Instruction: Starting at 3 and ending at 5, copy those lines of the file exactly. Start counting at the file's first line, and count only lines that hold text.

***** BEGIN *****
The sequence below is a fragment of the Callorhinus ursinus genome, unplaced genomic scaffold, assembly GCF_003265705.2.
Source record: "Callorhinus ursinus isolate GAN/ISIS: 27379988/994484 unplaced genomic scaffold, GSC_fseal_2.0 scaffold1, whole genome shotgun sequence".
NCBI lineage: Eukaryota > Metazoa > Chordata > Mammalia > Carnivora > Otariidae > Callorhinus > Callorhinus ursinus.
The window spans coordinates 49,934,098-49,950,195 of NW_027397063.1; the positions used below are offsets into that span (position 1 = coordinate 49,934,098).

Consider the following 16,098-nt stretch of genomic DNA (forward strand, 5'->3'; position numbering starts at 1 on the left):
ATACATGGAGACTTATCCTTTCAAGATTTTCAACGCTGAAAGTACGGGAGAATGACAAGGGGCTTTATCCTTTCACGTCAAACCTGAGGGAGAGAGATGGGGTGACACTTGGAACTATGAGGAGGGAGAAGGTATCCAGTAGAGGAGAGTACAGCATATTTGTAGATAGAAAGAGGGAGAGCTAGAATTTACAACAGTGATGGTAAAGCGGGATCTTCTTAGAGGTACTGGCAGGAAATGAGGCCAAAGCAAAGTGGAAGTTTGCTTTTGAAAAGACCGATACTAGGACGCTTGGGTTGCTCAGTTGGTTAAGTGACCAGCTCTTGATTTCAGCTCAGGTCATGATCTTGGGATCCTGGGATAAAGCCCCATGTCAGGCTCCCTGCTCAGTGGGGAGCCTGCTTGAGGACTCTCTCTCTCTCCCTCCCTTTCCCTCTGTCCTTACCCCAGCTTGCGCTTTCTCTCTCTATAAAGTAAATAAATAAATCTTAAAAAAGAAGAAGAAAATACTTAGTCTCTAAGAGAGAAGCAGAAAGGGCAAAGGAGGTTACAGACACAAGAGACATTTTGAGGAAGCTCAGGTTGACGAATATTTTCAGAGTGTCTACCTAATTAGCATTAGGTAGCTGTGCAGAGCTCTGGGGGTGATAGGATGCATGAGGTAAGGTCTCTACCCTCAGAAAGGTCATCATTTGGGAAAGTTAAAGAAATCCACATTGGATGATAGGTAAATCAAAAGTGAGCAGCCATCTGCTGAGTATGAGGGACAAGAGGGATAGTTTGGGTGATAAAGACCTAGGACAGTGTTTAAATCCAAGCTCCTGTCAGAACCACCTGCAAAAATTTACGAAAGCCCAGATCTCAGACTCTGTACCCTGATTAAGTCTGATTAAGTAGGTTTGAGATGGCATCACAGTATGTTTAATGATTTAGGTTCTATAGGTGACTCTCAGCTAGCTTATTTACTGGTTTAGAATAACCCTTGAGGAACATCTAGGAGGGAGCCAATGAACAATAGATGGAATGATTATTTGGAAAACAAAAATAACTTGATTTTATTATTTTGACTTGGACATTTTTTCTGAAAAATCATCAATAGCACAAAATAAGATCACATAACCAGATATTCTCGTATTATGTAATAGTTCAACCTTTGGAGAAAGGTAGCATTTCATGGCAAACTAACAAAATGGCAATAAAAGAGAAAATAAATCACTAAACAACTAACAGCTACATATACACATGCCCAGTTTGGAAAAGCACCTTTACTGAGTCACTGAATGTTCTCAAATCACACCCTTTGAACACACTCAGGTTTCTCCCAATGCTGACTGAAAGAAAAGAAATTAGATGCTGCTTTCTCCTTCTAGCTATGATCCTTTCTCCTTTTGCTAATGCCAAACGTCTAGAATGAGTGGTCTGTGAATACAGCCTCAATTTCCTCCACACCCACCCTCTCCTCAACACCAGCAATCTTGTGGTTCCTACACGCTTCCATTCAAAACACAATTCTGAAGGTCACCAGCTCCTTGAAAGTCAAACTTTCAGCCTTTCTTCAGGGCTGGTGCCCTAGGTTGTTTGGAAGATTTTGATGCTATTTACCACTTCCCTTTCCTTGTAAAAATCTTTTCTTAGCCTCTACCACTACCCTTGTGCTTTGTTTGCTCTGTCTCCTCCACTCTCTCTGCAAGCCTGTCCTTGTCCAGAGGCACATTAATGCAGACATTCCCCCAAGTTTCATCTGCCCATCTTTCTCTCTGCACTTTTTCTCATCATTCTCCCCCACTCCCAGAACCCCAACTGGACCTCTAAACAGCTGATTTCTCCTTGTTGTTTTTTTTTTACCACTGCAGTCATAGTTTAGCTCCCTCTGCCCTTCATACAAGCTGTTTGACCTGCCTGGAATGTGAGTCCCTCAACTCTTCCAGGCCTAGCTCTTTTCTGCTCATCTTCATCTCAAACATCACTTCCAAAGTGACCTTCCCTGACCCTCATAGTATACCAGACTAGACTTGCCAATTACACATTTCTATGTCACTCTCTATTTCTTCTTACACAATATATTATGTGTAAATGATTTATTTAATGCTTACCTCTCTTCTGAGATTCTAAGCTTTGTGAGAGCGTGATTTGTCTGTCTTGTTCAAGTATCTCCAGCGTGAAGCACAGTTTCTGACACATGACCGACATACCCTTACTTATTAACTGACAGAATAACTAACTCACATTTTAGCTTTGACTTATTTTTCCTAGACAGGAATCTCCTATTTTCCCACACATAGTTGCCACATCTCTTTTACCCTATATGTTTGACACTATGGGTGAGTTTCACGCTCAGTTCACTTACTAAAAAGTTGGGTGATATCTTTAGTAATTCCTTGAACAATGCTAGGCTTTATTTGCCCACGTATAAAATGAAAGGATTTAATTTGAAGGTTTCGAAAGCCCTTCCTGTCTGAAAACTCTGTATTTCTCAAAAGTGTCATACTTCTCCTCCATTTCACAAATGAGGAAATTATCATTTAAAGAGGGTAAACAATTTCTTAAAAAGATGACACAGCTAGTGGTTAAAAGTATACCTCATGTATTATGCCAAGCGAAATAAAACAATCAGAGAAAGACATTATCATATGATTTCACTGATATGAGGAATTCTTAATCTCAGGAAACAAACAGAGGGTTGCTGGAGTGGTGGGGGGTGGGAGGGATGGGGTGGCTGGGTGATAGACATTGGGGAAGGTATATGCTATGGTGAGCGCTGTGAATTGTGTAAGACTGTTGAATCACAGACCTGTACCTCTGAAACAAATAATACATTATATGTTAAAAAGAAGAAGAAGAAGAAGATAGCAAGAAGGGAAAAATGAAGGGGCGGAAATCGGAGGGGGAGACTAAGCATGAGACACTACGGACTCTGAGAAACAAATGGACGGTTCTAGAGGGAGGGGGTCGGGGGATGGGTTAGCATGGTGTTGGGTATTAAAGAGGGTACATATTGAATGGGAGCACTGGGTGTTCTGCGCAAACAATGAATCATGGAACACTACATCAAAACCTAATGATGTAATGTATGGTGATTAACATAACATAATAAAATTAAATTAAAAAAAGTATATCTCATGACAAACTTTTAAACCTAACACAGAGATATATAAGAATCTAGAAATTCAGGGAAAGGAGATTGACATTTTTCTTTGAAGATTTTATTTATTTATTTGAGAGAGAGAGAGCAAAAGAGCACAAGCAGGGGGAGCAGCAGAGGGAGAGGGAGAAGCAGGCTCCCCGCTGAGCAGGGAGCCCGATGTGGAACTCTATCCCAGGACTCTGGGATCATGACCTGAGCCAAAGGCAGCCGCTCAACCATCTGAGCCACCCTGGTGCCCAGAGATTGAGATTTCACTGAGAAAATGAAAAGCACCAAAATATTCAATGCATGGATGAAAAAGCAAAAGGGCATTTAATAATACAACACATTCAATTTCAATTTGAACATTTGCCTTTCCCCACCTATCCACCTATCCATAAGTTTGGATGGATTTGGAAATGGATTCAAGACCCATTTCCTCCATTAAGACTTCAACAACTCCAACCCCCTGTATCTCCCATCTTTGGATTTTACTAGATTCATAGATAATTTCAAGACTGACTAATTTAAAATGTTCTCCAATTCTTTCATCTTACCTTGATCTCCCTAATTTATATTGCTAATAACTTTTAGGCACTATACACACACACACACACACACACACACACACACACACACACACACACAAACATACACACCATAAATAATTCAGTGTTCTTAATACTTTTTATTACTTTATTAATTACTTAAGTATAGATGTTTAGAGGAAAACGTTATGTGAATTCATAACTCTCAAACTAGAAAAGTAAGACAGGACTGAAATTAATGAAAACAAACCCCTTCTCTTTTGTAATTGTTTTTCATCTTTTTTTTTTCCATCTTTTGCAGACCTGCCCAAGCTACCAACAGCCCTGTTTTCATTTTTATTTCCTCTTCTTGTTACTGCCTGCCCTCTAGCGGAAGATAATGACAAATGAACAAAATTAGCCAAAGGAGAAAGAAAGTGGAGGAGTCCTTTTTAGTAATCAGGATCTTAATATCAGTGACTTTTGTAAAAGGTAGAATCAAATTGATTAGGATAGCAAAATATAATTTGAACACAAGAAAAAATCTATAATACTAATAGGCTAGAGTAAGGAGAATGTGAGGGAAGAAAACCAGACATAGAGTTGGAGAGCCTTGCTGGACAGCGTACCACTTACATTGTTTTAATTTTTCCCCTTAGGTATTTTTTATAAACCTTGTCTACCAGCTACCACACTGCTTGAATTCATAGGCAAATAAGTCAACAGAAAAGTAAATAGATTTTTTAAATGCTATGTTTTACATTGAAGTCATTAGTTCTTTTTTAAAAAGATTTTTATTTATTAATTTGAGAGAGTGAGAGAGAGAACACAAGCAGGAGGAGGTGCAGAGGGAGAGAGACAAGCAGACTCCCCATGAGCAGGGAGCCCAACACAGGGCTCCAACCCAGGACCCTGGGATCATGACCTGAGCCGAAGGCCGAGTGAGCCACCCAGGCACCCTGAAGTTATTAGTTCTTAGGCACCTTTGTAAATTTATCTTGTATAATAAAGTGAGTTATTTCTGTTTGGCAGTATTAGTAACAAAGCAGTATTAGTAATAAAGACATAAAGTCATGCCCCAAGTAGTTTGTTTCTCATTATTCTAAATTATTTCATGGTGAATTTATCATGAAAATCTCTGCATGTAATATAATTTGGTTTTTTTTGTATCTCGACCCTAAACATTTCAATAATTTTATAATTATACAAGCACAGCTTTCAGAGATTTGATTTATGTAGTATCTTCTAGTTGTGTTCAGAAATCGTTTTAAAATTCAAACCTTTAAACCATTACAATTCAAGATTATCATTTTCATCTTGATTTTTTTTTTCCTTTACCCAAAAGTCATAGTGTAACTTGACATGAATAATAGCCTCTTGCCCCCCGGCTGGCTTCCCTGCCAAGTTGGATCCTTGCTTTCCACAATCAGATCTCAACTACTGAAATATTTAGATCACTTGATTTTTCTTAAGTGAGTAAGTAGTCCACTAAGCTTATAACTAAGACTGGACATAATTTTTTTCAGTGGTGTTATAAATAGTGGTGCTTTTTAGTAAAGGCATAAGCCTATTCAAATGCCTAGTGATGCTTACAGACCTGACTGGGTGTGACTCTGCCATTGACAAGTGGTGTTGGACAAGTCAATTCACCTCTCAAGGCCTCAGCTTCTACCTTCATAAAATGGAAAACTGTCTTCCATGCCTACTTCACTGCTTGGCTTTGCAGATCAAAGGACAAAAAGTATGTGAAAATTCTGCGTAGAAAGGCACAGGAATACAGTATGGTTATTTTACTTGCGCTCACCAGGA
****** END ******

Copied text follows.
NCBI lineage: Eukaryota > Metazoa > Chordata > Mammalia > Carnivora > Otariidae > Callorhinus > Callorhinus ursinus.
The window spans coordinates 49,934,098-49,950,195 of NW_027397063.1; the positions used below are offsets into that span (position 1 = coordinate 49,934,098).

Consider the following 16,098-nt stretch of genomic DNA (forward strand, 5'->3'; position numbering starts at 1 on the left):